Disfigurement Hideous toll of quest for beauty by cosmetic filler
A WOMAN has been left with a “horn” on her forehead and another had her face eaten by bacteria in the latest bungles in the booming cosmetic industry.
New Macquarie University research has linked cosmetic filler procedures to serious and chronic infections that take years to control and leave victims disfigured.
One victim now requires surgery in which her face will be cut from ear to ear and her forehead peeled back to remove filler that has left her with a misshapen face.
Another has been on antibiotics for more than a year and endured four surgeries, costing $25,000, to drain infection and rebuild her face.
Doctors are warning poor procedures can lead to chronic infection, cell death, blindness, loss of sensation and the inability to smile or clean teeth.
A woman died in Sydney last month during a procedure to inject fillers into her breasts.
Macquarie University Plastic surgeon Professor Anand Deva, whose research has linked cosmetic fillers to serious bacterial infection, accuses the cosmetic industry of pursuing profits at the expense of patient safety.
He wants an electronic patient register to keep track of the fillers used and the doctors who carry out the procedures.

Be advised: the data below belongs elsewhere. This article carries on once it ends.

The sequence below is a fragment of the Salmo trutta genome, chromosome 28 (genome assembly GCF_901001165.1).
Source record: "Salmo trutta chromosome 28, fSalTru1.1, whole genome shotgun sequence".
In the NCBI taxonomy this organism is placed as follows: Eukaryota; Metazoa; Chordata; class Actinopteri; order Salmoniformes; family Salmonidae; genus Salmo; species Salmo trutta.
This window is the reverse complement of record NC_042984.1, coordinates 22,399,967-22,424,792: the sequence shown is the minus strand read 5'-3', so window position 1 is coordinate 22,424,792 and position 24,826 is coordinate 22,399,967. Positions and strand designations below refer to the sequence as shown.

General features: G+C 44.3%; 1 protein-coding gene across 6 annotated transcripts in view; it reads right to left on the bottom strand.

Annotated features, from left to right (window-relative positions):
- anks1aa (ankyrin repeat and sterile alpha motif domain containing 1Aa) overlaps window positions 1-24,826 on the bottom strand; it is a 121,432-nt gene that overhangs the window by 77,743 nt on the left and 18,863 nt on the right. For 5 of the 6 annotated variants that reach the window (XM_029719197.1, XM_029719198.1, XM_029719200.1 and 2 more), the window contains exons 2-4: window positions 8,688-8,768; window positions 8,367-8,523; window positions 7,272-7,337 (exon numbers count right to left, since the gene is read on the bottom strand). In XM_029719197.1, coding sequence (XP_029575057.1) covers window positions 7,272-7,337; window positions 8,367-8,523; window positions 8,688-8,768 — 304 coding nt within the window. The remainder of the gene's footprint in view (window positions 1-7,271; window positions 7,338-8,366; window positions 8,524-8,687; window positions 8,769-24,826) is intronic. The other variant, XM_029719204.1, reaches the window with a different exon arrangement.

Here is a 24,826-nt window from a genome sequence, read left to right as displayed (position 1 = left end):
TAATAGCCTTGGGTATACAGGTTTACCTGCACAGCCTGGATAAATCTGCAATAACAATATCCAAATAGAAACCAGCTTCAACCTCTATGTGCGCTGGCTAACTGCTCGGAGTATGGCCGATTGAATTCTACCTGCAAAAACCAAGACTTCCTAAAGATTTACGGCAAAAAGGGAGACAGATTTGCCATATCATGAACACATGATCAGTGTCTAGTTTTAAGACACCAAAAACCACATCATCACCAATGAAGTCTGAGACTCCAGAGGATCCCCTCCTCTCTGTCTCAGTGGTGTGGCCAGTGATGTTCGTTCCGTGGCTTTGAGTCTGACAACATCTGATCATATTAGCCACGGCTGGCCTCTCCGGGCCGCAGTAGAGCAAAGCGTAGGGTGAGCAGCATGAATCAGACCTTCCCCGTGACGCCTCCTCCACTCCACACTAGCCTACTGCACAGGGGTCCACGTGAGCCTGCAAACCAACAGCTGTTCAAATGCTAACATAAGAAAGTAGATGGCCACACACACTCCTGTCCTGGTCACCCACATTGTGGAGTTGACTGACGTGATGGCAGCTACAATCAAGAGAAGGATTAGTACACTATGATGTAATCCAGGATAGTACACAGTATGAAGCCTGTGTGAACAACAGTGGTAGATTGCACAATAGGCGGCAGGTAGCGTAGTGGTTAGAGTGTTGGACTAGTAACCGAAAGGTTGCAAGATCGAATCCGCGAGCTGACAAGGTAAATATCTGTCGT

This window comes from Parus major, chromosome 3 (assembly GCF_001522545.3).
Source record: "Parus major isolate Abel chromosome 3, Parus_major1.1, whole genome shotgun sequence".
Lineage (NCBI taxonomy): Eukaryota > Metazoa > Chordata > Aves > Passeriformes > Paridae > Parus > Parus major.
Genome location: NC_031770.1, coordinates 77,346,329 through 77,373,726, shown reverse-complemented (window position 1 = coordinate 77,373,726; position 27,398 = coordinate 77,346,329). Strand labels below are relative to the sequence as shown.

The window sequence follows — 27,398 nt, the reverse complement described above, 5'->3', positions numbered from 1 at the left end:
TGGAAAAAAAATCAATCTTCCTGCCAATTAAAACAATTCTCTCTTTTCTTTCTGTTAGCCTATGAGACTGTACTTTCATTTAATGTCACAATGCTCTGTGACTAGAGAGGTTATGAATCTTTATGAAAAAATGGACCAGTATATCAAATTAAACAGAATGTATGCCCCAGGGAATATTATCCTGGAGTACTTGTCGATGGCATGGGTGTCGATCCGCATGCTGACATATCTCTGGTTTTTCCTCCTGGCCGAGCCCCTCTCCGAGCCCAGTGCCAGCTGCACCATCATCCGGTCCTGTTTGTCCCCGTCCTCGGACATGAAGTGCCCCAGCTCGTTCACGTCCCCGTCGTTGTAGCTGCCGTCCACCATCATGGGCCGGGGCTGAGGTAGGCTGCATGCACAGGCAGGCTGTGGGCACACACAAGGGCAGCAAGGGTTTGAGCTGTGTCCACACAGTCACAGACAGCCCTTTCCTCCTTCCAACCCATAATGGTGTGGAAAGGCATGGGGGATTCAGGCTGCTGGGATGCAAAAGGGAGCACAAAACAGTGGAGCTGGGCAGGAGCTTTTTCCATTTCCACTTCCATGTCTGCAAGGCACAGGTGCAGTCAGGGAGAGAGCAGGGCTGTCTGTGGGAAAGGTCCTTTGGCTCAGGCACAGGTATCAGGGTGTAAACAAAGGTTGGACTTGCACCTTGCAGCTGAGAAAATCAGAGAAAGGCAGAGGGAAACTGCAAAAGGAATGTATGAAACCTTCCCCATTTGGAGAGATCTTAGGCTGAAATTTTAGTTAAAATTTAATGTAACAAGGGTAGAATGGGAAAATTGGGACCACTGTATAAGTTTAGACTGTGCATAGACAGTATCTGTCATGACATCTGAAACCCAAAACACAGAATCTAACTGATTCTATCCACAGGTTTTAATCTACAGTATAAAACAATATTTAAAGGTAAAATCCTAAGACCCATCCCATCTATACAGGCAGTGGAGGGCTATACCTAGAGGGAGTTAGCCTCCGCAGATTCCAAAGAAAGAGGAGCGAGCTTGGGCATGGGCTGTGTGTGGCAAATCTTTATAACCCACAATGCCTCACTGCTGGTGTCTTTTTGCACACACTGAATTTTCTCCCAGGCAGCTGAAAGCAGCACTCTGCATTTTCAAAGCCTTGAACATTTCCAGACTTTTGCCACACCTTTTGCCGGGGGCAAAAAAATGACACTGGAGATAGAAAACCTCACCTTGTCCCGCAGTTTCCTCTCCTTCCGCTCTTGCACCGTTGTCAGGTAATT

“We are facing a perfect storm in the cosmetic industry where demand is insatiable, driven by social media and celebrities, and it is being met by completely unregulated providers,” he said. “We can ride the wave, the boom and make money and drive fancy cars or we can say this is still medicine and the health of people is at stake.”
Australians are now spending more than $1 billion a year on cosmetic procedures.
One of the biggest cosmetic chains, Laser Clinics, says it performed more than 2.7 million beauty treatments and treated 220,000 new clients in 2017. It was sold recently for more $650 million.
Professor Deva’s research tested the cosmetic fillers hyaluronic acid, polyacrylamide and poly-l-lactic acid and found they all supported bacteria growth.
Multiple needle passes or fanning of the needle during the procedure increased infection risk, the research found.
The research reports on five patients who developed troublesome infections linked to the fillers which took years to resolve and involved multiple follow-up surgeries costing tens of thousands of dollars.
Professor Deva says the fillers must be regulated and treated as if they were a surgical implant.
Doctors and clinics who use the products should be required to note the type of filler used on a special passport app on a patient’s mobile phone so infection risk and troublesome products can be tracked, he says.
Professor Deva wants manufacturers of the fillers to refuse to sell their products to doctors who won’t sign the passport.
Australian Society of Plastic Surgeons president Professor Mark Ashton said he was seeing an increasing number of patients with problems caused by fillers and wants state governments to tighten regulations around the industry.
“It is important to recognise that there is no such thing as
PROF ANAND DEVA